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DAZN bags 90% of Champions League matches in Germany

The extent of DAZN’s UEFA Champions League rights buy in Germany has been revealed by the sports streamer.

DAZN and ZDF were revealed to have won the broadcaster tender for the 2021-22 – 2023-24 cycle, but the former will show the vast majority of matches for the first time.

Dubbing itself as the “new home of live football” in Germany, DAZN will stream 121 out of 138 matches from the playoffs to the final. This covers every match, except for one per week and amounts to a little more than 87% of the total matches of the competition.

The final will be shared with a free-to-air broadcaster.

The self-declared home of live football also recently won a rights package to the German Bundesliga, in a deal that will see DAZN stream exclusive coverage of 106 matches per season for four seasons from 2021 across Germany, Austria and Switzerland. This includes two of the three top picks for each Bundesliga match weekend.

John Gleasure, chief business development officer at DAZN, said “Extending our coverage of the UEFA Champions League until 2024, alongside our extensive Bundesliga rights acquisition means DAZN will become the number one destination for football fans in Germany. At the peak, we’ll show exclusive live coverage in Germany at eight out of the 10 kick-off times a week across the two leading club competitions, giving fans affordable access to the most prestigious and exciting football competitions around.”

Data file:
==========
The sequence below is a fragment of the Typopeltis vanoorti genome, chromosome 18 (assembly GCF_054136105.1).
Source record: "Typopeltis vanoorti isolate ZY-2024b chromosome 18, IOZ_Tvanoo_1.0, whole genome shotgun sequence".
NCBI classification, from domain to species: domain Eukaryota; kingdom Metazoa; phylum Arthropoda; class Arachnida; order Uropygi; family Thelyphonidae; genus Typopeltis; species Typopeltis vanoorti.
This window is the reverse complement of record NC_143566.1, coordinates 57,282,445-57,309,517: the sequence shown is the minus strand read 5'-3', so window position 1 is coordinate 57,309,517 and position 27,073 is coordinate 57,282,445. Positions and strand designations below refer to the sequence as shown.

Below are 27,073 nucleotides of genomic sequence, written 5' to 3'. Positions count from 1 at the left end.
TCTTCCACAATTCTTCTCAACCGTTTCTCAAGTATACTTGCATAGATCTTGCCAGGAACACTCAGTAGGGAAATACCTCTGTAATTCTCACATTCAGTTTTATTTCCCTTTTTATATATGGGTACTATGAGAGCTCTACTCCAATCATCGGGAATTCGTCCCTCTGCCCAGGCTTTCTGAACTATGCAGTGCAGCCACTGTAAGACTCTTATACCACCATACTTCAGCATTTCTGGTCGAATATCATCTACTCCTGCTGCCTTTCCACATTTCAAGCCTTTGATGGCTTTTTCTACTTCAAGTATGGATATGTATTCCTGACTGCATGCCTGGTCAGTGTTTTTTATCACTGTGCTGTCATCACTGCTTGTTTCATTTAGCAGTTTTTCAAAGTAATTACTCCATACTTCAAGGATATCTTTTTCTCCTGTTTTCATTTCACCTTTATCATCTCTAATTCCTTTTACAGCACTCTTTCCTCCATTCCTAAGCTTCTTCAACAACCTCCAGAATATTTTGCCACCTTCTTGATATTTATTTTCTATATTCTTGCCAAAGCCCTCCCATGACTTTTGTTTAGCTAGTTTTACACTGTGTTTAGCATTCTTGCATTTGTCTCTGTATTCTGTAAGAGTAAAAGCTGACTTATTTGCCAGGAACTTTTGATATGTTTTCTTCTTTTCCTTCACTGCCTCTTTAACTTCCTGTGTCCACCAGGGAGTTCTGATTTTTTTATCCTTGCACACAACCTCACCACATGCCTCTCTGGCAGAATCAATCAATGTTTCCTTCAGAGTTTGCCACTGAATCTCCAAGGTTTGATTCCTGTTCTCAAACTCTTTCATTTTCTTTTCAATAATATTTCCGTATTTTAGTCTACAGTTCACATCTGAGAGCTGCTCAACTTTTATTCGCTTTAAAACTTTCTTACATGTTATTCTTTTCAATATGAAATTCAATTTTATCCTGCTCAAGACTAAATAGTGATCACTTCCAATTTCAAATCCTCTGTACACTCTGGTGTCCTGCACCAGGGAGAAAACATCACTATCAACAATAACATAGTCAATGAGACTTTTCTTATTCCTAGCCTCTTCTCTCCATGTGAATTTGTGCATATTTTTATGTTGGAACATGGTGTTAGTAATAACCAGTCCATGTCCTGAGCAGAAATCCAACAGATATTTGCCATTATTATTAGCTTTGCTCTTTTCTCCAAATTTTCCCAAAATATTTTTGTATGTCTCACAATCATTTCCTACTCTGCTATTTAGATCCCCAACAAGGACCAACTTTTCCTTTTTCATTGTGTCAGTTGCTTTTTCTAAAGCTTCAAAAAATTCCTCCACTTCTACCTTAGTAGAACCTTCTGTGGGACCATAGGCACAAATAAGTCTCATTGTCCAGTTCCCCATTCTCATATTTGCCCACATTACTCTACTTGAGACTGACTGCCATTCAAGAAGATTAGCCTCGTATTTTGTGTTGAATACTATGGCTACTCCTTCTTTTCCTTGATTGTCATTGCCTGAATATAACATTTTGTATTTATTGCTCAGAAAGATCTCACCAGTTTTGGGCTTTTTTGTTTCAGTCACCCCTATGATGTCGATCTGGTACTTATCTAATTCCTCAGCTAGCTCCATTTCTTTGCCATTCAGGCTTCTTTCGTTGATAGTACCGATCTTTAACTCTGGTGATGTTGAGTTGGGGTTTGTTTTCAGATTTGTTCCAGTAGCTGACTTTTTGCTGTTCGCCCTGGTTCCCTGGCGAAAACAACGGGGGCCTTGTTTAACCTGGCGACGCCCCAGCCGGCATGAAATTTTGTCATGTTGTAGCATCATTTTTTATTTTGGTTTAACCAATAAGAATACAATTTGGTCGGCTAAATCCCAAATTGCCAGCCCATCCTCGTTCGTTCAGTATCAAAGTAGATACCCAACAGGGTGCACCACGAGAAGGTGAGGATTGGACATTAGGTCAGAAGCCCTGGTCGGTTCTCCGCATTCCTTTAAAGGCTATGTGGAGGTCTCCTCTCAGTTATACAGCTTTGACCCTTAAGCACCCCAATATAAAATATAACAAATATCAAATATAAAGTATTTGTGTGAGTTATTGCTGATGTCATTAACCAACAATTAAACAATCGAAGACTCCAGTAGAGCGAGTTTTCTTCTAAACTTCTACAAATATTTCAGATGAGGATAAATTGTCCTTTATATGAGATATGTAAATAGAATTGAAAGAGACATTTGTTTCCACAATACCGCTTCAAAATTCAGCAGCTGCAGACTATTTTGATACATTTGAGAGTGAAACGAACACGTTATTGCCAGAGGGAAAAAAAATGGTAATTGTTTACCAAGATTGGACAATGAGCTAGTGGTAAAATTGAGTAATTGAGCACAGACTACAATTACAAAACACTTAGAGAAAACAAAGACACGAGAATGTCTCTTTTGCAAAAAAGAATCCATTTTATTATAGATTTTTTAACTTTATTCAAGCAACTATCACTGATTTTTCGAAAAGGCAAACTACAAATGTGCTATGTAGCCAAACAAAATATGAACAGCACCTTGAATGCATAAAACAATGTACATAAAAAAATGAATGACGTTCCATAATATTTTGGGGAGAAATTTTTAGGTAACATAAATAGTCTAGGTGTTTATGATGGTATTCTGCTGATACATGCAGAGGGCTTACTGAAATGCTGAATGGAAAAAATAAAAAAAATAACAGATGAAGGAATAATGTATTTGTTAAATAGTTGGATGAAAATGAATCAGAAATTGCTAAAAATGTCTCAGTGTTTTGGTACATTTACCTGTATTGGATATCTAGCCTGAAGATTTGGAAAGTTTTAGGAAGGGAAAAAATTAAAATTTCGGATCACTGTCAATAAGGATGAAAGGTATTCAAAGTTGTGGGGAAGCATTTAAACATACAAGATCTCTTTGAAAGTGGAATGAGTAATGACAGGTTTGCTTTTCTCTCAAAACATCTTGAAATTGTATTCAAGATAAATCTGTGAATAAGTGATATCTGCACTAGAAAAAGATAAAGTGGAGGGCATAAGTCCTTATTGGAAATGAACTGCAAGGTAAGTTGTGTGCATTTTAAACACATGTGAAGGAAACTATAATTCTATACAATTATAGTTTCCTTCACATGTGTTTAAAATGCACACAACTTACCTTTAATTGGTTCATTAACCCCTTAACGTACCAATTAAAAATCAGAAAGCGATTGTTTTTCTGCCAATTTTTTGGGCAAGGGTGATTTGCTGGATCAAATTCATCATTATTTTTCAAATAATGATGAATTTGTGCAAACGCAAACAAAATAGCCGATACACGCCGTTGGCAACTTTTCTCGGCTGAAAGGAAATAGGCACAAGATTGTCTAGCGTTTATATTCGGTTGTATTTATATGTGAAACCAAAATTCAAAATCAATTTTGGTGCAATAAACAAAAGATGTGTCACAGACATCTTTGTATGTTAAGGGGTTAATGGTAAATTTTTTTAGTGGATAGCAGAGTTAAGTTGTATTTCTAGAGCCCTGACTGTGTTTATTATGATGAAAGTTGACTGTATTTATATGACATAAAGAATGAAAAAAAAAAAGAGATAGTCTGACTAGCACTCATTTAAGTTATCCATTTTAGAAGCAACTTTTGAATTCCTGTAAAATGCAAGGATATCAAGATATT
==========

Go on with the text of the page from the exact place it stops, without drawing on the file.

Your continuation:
The move reinforces DAZN’s position in the German-speaking countries as it looks to a realignment strategy towards existing core markets that has come as a result of the coronavirus pandemic.

This realignment has also seen DAZN cut short its Southeast Asian rights deal with UEFA by a year.

DAZN is also amid a beta test of its combat sports-oriented international service which kicked off in late July.

Commenting on the German news, Paolo Pescatore, tech media and telco analyst at PP Foresight, said: “DAZN’s spending spree continues at pace especially in Germany. While offering Bundesliga and European matches provides some long term certainty, the future is uncertain. Despite having deep pockets, it will be hard to replicate this approach in every key market with the hope subscribers sign up. Partnerships with rivals as well as subscriber adoption will be critical to its long term survival.”